The thresholds are determined by the thresholds for "large" companies and LLPs for accounting purposes set out in section 465 of the Companies Act 2006 which do change from time to time. The thresholds are correct as at 4 April 2017.
There is no requirement to report in the first financial year.
Parent companies and LLPs will need to review their individual figures and aggregate group figures to consider if they are captured by the requirements.
Twice a year the following needs to be reported:
- Standard payment terms (and details of any changes made to the standard payment terms in the reporting period, including whether any advance notifications and consultations had taken place with suppliers for such changes) for the types of contracts it enters into. If a company has no standard payment terms then it must be the most frequently used payment terms;
- Maximum payment period in a contract (entered into during the reporting period);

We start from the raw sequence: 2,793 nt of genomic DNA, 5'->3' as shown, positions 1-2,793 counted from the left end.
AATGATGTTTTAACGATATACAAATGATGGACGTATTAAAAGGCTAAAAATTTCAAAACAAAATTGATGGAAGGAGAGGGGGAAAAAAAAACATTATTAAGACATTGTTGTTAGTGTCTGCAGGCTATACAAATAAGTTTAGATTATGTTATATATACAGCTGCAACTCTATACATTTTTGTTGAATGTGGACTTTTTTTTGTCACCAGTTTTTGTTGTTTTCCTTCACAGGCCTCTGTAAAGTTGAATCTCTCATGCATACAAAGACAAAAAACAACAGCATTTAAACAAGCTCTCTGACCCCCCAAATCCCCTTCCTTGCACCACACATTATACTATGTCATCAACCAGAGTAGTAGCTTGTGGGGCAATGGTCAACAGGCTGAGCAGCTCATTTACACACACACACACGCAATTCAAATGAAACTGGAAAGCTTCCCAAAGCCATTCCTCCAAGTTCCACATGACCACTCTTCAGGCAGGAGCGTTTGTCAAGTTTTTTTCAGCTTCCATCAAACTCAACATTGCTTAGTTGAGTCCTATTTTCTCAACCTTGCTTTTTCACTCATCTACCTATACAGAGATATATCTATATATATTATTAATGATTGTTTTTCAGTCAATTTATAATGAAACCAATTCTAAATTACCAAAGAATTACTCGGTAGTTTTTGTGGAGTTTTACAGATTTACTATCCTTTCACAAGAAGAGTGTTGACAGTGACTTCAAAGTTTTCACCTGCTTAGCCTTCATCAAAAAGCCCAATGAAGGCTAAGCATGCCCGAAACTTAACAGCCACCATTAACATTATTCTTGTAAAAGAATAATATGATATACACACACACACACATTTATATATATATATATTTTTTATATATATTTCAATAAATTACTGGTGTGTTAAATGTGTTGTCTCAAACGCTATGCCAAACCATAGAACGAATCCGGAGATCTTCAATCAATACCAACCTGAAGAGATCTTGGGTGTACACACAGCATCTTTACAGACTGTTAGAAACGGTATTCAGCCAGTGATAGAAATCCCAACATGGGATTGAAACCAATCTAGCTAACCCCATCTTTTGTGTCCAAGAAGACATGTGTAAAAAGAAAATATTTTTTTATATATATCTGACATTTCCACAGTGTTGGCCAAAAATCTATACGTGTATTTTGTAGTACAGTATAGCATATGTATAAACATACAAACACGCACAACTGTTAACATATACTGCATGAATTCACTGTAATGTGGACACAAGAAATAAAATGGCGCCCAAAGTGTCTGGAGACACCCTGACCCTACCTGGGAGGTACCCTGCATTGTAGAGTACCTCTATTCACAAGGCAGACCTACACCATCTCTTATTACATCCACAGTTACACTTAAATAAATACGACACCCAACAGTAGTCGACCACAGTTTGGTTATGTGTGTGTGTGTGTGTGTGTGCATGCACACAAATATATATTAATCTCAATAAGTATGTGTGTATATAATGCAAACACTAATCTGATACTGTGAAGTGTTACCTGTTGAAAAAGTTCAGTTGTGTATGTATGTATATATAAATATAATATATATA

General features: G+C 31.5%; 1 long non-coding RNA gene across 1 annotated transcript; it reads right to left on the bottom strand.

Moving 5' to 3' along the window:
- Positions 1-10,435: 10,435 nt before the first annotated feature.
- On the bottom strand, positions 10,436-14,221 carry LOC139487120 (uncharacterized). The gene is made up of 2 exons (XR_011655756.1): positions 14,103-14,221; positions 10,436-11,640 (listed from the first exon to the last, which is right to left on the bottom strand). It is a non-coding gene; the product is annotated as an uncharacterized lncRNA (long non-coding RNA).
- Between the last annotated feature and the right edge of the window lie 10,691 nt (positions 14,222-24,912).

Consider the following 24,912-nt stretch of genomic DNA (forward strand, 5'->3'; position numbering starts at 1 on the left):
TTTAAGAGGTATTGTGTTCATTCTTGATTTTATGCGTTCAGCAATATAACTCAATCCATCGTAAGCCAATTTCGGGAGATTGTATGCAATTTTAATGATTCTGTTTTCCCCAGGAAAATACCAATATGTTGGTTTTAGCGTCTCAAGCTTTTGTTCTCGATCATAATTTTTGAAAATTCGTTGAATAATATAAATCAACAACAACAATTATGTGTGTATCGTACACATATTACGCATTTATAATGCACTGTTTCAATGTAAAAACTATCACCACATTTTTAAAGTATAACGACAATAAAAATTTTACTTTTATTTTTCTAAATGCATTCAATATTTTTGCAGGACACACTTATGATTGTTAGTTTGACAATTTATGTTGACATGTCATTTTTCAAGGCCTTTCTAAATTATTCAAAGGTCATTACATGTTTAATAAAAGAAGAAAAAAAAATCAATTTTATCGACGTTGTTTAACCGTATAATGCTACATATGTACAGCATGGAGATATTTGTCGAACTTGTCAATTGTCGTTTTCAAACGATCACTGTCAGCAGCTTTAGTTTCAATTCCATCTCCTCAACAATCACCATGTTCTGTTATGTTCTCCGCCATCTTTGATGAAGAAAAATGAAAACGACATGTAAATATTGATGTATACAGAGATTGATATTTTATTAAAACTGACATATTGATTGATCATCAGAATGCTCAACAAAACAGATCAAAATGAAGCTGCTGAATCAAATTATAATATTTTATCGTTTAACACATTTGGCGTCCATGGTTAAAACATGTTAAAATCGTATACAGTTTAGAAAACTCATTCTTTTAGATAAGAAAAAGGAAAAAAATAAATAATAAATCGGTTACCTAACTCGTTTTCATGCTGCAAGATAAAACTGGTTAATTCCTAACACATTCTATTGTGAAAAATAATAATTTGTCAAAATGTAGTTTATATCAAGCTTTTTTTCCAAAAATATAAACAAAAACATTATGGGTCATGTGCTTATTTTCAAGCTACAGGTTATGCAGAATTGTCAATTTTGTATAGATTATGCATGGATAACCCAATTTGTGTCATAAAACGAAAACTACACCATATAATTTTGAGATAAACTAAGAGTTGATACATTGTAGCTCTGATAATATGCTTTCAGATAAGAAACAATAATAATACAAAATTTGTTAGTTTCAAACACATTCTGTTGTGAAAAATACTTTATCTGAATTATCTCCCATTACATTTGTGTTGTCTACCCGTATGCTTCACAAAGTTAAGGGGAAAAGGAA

- Process for dispute resolution in relation to payment;
- Payment performance statistics including:
- the average time taken to pay invoices,
- the percentage of invoices paid within:
- 30 days
- 31 to 60 days and
- 61 days or more
- the percentage of payments not paid within the relevant payment period.
- Statements on:
- The availability of e-invoicing and supply chain finance (a simple Yes/No),
- Whether the organisation has preferred supplier lists. If there are preferred supplier lists whether charges or deductions are made to be on that supplier list,
- Whether the company is a member of a payment code, such as the UK Prompt Payment Code (see below).